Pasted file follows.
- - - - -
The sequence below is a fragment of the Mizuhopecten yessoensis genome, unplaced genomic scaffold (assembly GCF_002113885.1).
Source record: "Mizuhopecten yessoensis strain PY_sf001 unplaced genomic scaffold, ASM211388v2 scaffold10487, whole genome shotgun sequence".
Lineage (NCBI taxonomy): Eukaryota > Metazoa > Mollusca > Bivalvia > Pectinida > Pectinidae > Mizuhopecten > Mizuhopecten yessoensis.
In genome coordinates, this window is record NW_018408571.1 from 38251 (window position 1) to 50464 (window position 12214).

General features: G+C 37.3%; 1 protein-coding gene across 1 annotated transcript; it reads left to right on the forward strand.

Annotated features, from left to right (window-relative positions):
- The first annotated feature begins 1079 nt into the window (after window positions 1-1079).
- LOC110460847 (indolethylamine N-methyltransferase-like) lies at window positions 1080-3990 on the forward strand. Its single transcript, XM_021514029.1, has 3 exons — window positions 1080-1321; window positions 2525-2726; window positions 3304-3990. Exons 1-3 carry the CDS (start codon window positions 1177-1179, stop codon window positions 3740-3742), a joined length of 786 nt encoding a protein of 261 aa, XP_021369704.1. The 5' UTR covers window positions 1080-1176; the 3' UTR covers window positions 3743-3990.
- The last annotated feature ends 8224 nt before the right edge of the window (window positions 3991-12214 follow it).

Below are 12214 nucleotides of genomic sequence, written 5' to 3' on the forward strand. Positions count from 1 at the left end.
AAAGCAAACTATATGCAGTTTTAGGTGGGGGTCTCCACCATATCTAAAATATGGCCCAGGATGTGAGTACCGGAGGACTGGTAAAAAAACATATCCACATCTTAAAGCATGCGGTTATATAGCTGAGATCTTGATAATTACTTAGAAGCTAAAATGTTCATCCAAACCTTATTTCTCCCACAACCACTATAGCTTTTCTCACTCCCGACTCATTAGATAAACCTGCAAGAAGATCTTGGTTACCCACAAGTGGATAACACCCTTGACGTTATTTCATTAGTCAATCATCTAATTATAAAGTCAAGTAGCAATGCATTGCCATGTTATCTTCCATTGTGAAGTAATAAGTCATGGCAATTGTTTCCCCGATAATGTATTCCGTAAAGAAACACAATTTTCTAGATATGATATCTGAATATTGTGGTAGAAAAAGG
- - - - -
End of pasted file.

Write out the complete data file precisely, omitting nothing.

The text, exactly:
The sequence below is a fragment of the Mizuhopecten yessoensis genome, unplaced genomic scaffold (assembly GCF_002113885.1).
Source record: "Mizuhopecten yessoensis strain PY_sf001 unplaced genomic scaffold, ASM211388v2 scaffold10487, whole genome shotgun sequence".
Lineage (NCBI taxonomy): Eukaryota > Metazoa > Mollusca > Bivalvia > Pectinida > Pectinidae > Mizuhopecten > Mizuhopecten yessoensis.
In genome coordinates, this window is record NW_018408571.1 from 38251 (window position 1) to 50464 (window position 12214).

General features: G+C 37.3%; 1 protein-coding gene across 1 annotated transcript; it reads left to right on the forward strand.

Annotated features, from left to right (window-relative positions):
- The first annotated feature begins 1079 nt into the window (after window positions 1-1079).
- LOC110460847 (indolethylamine N-methyltransferase-like) lies at window positions 1080-3990 on the forward strand. Its single transcript, XM_021514029.1, has 3 exons — window positions 1080-1321; window positions 2525-2726; window positions 3304-3990. Exons 1-3 carry the CDS (start codon window positions 1177-1179, stop codon window positions 3740-3742), a joined length of 786 nt encoding a protein of 261 aa, XP_021369704.1. The 5' UTR covers window positions 1080-1176; the 3' UTR covers window positions 3743-3990.
- The last annotated feature ends 8224 nt before the right edge of the window (window positions 3991-12214 follow it).

Below are 12214 nucleotides of genomic sequence, written 5' to 3' on the forward strand. Positions count from 1 at the left end.
AAAGCAAACTATATGCAGTTTTAGGTGGGGGTCTCCACCATATCTAAAATATGGCCCAGGATGTGAGTACCGGAGGACTGGTAAAAAAACATATCCACATCTTAAAGCATGCGGTTATATAGCTGAGATCTTGATAATTACTTAGAAGCTAAAATGTTCATCCAAACCTTATTTCTCCCACAACCACTATAGCTTTTCTCACTCCCGACTCATTAGATAAACCTGCAAGAAGATCTTGGTTACCCACAAGTGGATAACACCCTTGACGTTATTTCATTAGTCAATCATCTAATTATAAAGTCAAGTAGCAATGCATTGCCATGTTATCTTCCATTGTGAAGTAATAAGTCATGGCAATTGTTTCCCCGATAATGTATTCCGTAAAGAAACACAATTTTCTAGATATGATATCTGAATATTGTGGTAGAAAAAGG